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Persist ListView settings with serialization

, 8 Dec 2002
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Serialization is a powerful feature of .NET. Here I use it to add functionality to the ListView control.

Sample Image - SaveListView.jpg

Introduction

There are several limitations of the ListView control that comes with .NET. First, there is no way to query the order of the columns if you allow the user to reorder them (set AllowColumnReorder=true). Second, there are no events generated when the user moves a column or changes the width of a column. Somebody else might take the time to write a replacement for this control; I needed something quicker.

In this article, I'll show you how to persist the column order and width settings, by using serialization, binary serialization to be more specific. And you won't believe how easy it is.

You can use the demo source from this article to follow along. If you're using your own code, make sure the ListView control is in details mode (set View=Details) or you'll be confused all the way through. Also make sure you have AllowColumnReorder set to true.

The code

The class ListViewSettings is where all the work is done and there is some funky code going on here, so it's nice to encapsulate that in one place. Unfortunately, the ListView control provides no means of querying the column order once the user has reordered them. The columns are always returned in the order they were created. To get the column order, we have to send a message to the control and ask for them. And to set the order, we have to send another message.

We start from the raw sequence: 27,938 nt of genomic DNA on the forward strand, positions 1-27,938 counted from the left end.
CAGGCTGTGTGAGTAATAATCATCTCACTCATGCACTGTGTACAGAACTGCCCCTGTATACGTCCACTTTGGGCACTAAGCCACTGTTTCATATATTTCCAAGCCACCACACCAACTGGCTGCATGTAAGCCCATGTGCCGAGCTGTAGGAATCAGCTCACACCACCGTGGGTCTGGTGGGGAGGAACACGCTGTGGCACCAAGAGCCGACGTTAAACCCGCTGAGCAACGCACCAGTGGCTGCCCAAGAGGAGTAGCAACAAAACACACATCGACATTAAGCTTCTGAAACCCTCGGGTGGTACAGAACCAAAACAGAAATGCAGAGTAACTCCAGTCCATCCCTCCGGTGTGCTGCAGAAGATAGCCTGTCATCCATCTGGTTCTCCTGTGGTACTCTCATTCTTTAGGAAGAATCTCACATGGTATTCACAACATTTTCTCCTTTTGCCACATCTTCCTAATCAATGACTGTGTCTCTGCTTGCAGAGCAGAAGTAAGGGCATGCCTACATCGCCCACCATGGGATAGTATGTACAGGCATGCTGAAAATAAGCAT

bool ret = SendMessage(listView.Handle, LVM_GETCOLUMN, 
                                             column.Index, ref pcol);
bool ret = SendMessage(listView.Handle, LVM_SETCOLUMN, 
                                             column.Index, ref pcol);

We're also interested in saving and restoring the column widths, so we set up a class that contains all the necessary items:

[Serializable]
public class ListViewColumn
{
    public string header;
    public int width;
    public int order;

    public ListViewColumn( string colHeader, int colWidth, int colOrder )
    {
        header = colHeader;
        width = colWidth;
        order = colOrder;
    }
}

And we mark this class as Serializable with an attribute. That tells the compiler that we are interested in saving this object. You'll need to use the Serializable attribute on every class you plan on saving, even if objects from that class will only ever be created within another class marked as Serializable. In other words, the Serializable attribute is not inherited. So you'll notice that the class that contains all the ListViewColumns is also marked Serializable:

[Serializable]
public class ListViewSettings
{...}

When you serialize objects, you do have some say in how the objects get saved. And sometimes it is necessary to tell the compiler to save objects in a certain way. In this case, there is an ArrayList that contains all the ListViewColumn objects. We want those to be saved as elements, so we can control that through additional attribute tags: